Known geographical range of Neanderthals

A study released in 2013 concluded that East Asians have a higher proportion of Neanderthal DNA than Europeans, proposing a scenario where a single, prolonged period of interbreeding with Neanderthals took place in the Middle East after the exit from Africa, while the ancestors of the East Asians experienced even more interbreeding after their population had diverged from the ancestors of the Europeans.

As Europeans, then, the Irish have less Neanderthal DNA than the East Asians. However, it has become increasingly clear in recent years that the complement of archaic genes in the Irish seems even smaller when we enlarge our scope to consider other ancient couplings engaged in by members of our species during the later Ice Age.

This is because, over the last decade, growing evidence has revealed that the ancestors of some non-Africans were getting jiggy with even more archaic humans than the Neanderthals, with recent studies showing that the Australian Aborigines, along with the indigenous people of Papua New Guinea and the islands east of it, can trace between one and six per cent of their DNA to an enigmatic fossil species called the Denisovans.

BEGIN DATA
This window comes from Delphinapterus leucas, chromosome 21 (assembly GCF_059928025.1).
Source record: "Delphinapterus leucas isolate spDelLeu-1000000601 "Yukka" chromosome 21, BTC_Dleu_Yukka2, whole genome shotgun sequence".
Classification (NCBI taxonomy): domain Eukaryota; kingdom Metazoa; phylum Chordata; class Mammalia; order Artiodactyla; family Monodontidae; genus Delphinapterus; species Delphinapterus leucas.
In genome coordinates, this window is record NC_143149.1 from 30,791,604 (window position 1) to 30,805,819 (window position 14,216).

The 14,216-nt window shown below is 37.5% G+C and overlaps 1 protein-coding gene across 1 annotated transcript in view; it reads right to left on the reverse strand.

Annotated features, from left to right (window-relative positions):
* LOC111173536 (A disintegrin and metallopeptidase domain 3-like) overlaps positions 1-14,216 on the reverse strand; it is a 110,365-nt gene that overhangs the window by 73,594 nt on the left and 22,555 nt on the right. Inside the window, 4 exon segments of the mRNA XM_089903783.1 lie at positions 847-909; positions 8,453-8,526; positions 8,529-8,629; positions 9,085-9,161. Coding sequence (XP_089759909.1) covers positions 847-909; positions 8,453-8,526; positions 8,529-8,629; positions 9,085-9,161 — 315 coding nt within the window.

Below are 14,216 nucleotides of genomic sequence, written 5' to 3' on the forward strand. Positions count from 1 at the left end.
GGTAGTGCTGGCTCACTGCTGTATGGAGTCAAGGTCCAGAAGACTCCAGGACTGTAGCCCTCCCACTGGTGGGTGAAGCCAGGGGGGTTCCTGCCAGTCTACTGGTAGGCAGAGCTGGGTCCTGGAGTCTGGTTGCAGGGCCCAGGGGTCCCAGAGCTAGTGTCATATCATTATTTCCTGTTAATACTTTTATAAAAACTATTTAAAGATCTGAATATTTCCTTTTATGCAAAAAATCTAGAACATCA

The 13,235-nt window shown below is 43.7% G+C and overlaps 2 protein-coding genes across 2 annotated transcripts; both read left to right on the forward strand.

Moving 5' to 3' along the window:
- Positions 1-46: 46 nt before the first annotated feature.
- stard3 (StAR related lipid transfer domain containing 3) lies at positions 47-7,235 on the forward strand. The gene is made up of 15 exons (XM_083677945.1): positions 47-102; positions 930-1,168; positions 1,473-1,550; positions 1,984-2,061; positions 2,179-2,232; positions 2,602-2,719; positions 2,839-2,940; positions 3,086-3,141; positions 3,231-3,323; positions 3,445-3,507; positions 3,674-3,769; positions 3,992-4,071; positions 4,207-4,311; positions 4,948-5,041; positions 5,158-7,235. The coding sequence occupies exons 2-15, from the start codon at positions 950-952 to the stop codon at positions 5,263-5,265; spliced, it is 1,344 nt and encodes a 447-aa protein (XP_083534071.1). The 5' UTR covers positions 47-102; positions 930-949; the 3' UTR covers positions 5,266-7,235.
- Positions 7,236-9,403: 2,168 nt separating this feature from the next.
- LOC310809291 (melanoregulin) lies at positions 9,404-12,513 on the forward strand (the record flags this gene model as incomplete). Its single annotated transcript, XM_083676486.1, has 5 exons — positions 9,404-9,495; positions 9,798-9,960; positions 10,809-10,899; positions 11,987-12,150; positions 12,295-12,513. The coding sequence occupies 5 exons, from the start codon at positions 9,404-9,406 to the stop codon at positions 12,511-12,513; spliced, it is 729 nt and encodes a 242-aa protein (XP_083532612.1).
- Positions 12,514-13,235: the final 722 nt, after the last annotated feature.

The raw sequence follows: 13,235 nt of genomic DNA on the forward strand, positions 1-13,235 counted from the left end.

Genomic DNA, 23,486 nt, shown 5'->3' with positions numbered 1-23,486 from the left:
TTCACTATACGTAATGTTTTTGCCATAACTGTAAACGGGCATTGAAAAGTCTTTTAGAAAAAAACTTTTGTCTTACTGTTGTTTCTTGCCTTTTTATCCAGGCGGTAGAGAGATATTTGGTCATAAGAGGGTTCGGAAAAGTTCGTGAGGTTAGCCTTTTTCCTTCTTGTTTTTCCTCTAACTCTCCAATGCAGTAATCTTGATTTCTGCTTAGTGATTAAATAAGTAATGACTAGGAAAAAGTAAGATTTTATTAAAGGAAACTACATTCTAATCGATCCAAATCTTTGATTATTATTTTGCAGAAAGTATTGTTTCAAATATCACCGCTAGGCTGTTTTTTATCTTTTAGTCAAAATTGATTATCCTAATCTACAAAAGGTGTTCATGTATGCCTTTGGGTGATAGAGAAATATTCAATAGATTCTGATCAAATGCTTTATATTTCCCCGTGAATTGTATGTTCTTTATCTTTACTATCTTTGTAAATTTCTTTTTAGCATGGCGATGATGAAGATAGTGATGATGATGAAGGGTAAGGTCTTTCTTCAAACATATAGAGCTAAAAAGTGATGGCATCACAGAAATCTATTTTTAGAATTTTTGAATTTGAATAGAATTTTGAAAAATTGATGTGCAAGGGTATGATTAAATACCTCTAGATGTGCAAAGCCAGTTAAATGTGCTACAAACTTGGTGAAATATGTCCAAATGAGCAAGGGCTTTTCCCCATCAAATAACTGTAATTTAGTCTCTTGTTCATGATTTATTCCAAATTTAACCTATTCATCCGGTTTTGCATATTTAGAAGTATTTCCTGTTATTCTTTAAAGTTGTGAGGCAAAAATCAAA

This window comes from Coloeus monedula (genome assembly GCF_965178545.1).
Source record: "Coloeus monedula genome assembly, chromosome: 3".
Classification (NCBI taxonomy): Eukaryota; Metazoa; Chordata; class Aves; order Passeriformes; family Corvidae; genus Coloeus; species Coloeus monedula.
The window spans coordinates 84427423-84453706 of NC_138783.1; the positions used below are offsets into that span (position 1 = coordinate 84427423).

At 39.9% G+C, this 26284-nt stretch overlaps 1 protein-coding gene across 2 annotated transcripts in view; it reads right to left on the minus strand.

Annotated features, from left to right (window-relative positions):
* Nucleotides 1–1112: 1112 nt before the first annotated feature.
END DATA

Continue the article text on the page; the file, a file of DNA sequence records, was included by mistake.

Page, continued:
The Denisovans were only discovered in 2010, when a molar and a finger bone were found in Denisova Cave in the Altai Mountains of southern Siberia. Initially thought to belong to a Neanderthal population, genetic testing showed that these fossils belonged to an entirely new species, and very recent evidence has shown that, although they were similar to the Neanderthals in general appearance, their heads were wider and their jaws more protruding.

Denisova Cave in the Altai Mountains of Russia, where a new species of archaic human was discovered in 2010

For a time, it was thought that the ancestors of the Neanderthals, the Denisovans, and Homo sapiens split from one another around 450,000 years ago when a severe ice age split their parent species, Homo heidelbergensis, into three populations, with each evolving separately in different regions: the Neanderthals in Europe and western Asia, the Denisovans in Asia, and the ancestors of Homo sapiens in Africa. However, the most recent evidence has shown that the split between these three species was even earlier, and that Homo heidelbergensis, long thought to be the common ancestor from which the lines leading to Neanderthals and Homo sapiens sprung, may actually lie only on the ancestral line of Neanderthals.